Investors who have been scratching their heads over Lindsell Train Global Equity might take solace from knowing that they are not alone.
The £5.9bn fund is a top-decile performer over 10 years with a total return of close to 300% - above its average IA Global peer and MSCI World benchmark by a wide margin.
Performance of fund vs sector and benchmark over 10yrs
Source: FE Analytics
However, after delivering outstanding results in the long term, it has struggled more recently. The fund currently sits in the sector’s bottom decile on three-year view and, as the next chart shows, has posted a third-quartile loss of 8.5% over the past 12 months.
Over the very short term, things have started to look up with the fund in the top quartile over one and three months.
Performance of fund vs sector and benchmark over 1yr
Source: FE Analytics
Trustnet asked three experts whether investors should buy more of Lindsell Train Global Equity in order to profit from a possible recovery, sell out of the fund, or hold their current positioning (or lack thereof).
All experts agreed that the choppy performance is down to the fund’s growth investment style suffering as market leadership has rotated towards value stocks. Managers Michael Lindsell and Nick Train take a long-term view, looking for companies expected to still be thriving in 30 years’ time and investing heavily in stocks with high return on equity, low leverage and low earnings variability.
According to Downing multi-manager Simon Evan-Cook, “this is an immensely successful way to invest and is at the heart of what made Warren Buffett one of the richest people on the planet”.
But this approach swayed the portfolio towards longer-duration consumer staple stocks like Unilever or Diageo, which have delivered underwhelming returns over the past five years, explained 7IM senior portfolio manager Peter Sleep.
Also, ignoring technology giants such as Microsoft and Alphabet, whose values more than doubled over the same period, greatly impacted performance.
Sam Benstead, deputy collectives editor at interactive investor, noted how Lindsell Train’s other favourite stocks, such as the London Stock Exchange Group and PayPal are now struggling, as deal costs mount and economic growth slows.
On top of that, Benstead highlighted that the fund’s approach is spluttering because of high inflation and rising interest rates, to which Sleep agreed.
“The downside to these longer-duration stocks is that they can be sensitive to long-term interest rates. This was great during the twenty-teens as long term interest rates fell, and went negative in some cases, but has not been so great more recently as long-term interest rates backed up,” Sleep said.
Another factor is the high concentration of the portfolio: since inception in 2010, the fund has only ever held 26 to 35 stocks. In such a focused environment, any stocks that fall heavily can have a big impact on the overall performance.
“A fund cannot simply hold 26-odd stocks and expect to outperform every year. You cannot expect its stocks to go to the moon every year as happened in the period 2011-2018,” Sleep said.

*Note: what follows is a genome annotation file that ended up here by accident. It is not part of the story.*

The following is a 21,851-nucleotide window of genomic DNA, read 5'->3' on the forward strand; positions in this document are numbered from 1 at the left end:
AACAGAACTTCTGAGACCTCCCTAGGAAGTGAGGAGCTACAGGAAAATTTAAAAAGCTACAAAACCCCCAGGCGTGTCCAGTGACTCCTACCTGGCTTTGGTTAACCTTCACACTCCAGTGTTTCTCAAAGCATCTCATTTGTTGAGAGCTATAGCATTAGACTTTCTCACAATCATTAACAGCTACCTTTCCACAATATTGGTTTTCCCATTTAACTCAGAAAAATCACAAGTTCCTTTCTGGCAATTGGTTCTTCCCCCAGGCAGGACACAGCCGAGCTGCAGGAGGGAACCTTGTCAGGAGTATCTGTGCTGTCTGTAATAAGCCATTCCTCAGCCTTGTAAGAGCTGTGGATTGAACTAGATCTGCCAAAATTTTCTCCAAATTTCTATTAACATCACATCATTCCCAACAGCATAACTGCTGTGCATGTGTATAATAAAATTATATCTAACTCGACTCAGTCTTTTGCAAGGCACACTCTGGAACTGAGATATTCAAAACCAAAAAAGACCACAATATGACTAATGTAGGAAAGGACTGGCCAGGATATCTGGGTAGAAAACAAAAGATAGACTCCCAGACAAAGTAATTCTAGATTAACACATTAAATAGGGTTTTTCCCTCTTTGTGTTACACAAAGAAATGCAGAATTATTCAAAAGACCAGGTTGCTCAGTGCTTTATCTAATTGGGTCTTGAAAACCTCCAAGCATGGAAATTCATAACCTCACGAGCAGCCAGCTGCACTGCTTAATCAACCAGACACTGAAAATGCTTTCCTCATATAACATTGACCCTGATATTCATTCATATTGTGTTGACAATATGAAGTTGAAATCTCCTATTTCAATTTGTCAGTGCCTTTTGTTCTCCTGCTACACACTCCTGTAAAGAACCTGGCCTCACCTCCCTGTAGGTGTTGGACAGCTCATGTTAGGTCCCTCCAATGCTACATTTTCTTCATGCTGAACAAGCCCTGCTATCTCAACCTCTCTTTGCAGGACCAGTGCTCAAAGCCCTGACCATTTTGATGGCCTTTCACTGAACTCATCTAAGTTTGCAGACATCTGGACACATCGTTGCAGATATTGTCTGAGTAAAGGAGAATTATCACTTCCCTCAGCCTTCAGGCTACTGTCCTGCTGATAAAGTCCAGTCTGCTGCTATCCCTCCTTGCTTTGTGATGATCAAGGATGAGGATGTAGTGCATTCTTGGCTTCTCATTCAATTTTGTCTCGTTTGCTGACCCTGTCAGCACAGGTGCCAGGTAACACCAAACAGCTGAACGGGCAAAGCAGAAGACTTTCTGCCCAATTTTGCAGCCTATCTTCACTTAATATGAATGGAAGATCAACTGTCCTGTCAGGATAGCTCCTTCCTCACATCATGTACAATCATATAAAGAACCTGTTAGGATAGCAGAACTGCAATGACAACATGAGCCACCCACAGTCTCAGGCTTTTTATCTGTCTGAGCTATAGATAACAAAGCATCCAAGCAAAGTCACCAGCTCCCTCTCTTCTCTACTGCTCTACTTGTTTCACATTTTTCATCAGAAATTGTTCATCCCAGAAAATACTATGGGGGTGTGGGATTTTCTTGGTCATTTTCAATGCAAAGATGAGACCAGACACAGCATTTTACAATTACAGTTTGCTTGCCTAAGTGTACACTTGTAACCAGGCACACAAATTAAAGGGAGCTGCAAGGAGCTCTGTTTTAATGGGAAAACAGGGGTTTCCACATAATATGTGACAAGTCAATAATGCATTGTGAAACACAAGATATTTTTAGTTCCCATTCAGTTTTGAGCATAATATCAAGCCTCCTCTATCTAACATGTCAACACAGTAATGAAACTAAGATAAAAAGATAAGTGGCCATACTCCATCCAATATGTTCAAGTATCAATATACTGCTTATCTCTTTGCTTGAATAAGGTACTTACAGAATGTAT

“There are bound to be setbacks from time to time and after a period of strong growth; the fund was due a breather and sure enough it arrived, particularly 2021. It was very nice for Nick Train to apologise, but completely unnecessary.”
When it came to making a decision, Sleep felt secure holding his position.
“I have decided to hold LT because I like the defensive nature of the portfolio of stocks. I worry a little that long-term interest rates might go up, but I think on the whole, through the cycle, that Lindsell Train Global Equity will do well,” he said.
Benstead warned investors who follow Sleep to be aware that this period of underperformance could continue as interest rates rise and companies grapple with high costs and slowing economic growth.
Using a golf metaphor, Evan-Cook spoke in favour of Lindsell Train.
“After a string of birdies and pars, Lindsell Train have suddenly hit a double bogey and many of its investors are shocked. They shouldn’t be: there’s nothing wrong with the strategy or the managers, we’re just seeing conditions that don’t suit their style of investing. That’s all,” he said.
For those looking for alternatives to Lindsell Train Global, however, there are plenty.
Fundsmith Equity, picked by Sleep, has some of the same holdings, but with a tilt towards the US (Lindsell Train Global Equity has more of tilt to Japan, reflecting Michael Lindsell’s expertise in this area, and the UK, where Nick Train is experienced).
Benstead chose GuardCap Global Equity, which has done better this year than the typical global stocks fund, including Lindsell Train Global Equity and Fundsmith Equity.
Stonehage Fleming Global Best Ideas is another alternative. It buys predominantly large-cap businesses with a buy-and-hold approach, but also has a sell discipline when valuations go up too much.
Benstead also recommended Trojan Global Income as a good option for investors looking for a more defensive fund. It buys consumer staple stocks, which have reliable dividends and profits, and avoids the more expensive names that have been behind Lindsell Train’s struggles this year, like PayPal and the London Stock Exchange.
To sit alongside Lindsell Train Global Equity, Sleep would look for “something completely different” like the Schroder Global Recovery fund, “It does the opposite by investing in cheap, out of favour stocks that investors are spurning at the present time,” he said.
“I think rather than selling Lindsell Train and moving into a similar fund, the better approach is stick with Lindsell Train and supplement with something different like the Schroder Recovery fund. That way when one style of funds zigs your other fund might zag and diversify you,” he said.